I have been the black sheep. Welcome neither in the front nor the back of the house. Exiled to a purgatory between the kitchen and the dining room, in limbo on 18-stairs covered in industrial carpet.

For one short summer I was persona non grata within the social strata of a restaurant in Vail, Colorado. It was Sysco Italian — no more, no less — my first restaurant job, running food from the basement kitchen up to hungry Texans in the dining room above. With a too-small black polo shirt stretched across my back, I was led out into the weeds by a manager with a homespun pot leaf tattoo; unknowing and untouchable.

“Trays are over here, tickets come out here, it’s on you to know what’s going out. Make sure you’ve got everything you need on every order,” the newly promoted night runner told me told me on my first morning. “Keep an eye out for your own tickets, too,” he said, gesturing with his chin to the four-foot by four-foot soup and salad crypt. “‘PASTA FAG’ is Pasta Fagioli, on the right. ‘MINESTRO’ is Minestrone, on the left — but the soups change, so ask the kitchen if you’re not sure. House salads, you make: there’s only one. Subs are listed below, same with the dressing.”

I blinked and nodded simultaneously, expertly betraying my lack of confidence. Barely listening, I wondered how someone just a year or two older than me could exude such authority. This guy, whose name I don’t remember, was all business — the battle-scarred veteran to my quaking-in-the-trenches wimp. I swallowed hard and shouldered a tray, trying not to make eye contact with the cooks. The gesture was wasted: these people wanted nothing to do with me. Neither, I would find out, did the servers waiting for me at the threshold of the dining room, two flights up.

What I didn’t understand was that it was my job serve as the bridge spanning the creek between the Hatfields and the McCoys that summer. Or maybe I was just supposed to be a string with a can on each end, the conduit in a device that only transmitted expletives. I had one foot in the kitchen, the domain of a wiry, bald-headed stereotype of a chef, prone to short but spectacular fits of rage. He was flanked by an unsavory crew of hardcore locals, each possessing the kind of ski town nickname that only thinly veils a horrible truth or shameful habit — the brand of many, many nights gone terribly awry. My other foot was on even shakier ground in the dining room with the servers. Minus the manager and his pot leaf, they were all women in their late 20s-to-early-30s, a Jäger bomb or two past the crest of the hill, picking up speed toward a raspy-voiced future in an overpriced condo unit with an ex-pro skier who answers to “Toast.”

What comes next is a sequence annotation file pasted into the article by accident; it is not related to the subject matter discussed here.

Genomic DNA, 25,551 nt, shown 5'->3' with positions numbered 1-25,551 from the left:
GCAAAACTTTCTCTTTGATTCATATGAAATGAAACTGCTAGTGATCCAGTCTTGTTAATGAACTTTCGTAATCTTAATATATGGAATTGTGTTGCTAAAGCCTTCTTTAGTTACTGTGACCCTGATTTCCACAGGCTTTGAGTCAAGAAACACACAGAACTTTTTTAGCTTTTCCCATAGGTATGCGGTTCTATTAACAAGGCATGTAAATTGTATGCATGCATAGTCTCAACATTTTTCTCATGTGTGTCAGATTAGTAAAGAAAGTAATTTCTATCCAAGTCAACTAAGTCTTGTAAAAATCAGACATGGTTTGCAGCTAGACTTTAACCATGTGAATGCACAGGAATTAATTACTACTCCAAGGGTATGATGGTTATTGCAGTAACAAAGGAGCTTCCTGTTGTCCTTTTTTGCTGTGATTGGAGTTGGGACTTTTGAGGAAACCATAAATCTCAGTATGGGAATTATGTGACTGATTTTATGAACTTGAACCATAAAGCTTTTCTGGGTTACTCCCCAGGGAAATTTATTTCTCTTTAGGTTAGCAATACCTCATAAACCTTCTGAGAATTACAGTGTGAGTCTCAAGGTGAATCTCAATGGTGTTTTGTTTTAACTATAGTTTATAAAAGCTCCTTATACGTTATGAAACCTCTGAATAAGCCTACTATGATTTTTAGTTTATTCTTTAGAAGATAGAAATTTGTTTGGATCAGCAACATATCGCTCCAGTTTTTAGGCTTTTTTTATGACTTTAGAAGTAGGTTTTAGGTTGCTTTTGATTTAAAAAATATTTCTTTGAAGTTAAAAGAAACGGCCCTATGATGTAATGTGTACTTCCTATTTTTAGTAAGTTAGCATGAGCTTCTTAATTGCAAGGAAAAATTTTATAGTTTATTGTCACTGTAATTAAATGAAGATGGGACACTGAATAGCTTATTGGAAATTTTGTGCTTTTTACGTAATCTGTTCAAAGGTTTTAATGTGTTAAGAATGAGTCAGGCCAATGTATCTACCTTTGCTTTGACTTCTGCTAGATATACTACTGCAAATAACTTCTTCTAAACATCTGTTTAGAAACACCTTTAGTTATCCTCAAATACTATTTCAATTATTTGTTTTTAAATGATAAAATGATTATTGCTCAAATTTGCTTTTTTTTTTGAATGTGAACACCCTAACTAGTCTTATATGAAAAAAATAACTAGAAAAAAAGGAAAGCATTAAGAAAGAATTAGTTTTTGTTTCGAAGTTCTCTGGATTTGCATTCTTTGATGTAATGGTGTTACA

“Get down there and ask chef why 13 is still waiting for that fucking lasagna!” I would hear through clenched teeth, close to my ear as I hefted a tray of dirty dishes. “Go explain to Ashley that I don’t give a shit what she says, she never fired four” was the next, totally unrelated volley waiting for me at the other end of the quick trip downstairs. I learned to never, ever do either. I wasn’t crazy and didn’t want to get stabbed, either quite literally down in the kitchen or more figuratively upstairs by dagger eyes. This was simple restaurant polemics — new to me, but probably ancient. To each faction I represented the other.

In truth I was neither, but they all hated me just the same. My job was up, down, up, down: expo, door, left, right, stairs, 180, stairs, food tray down, bus tray up, stairs down, 180, stairs down, left, right, door, dishwasher, soup, salad, expo, repeat. Fast. There was no beer waiting for me in the walk-in at the end of the night, no shot at the end of the bar. I did get to eat the leftover osso bucco once, but that was about it. In the end I was just another short-stay automaton, a summer’s worth of strong back, an apparition that had to be tipped out — at least until I was gone, when a new me would come along like I had.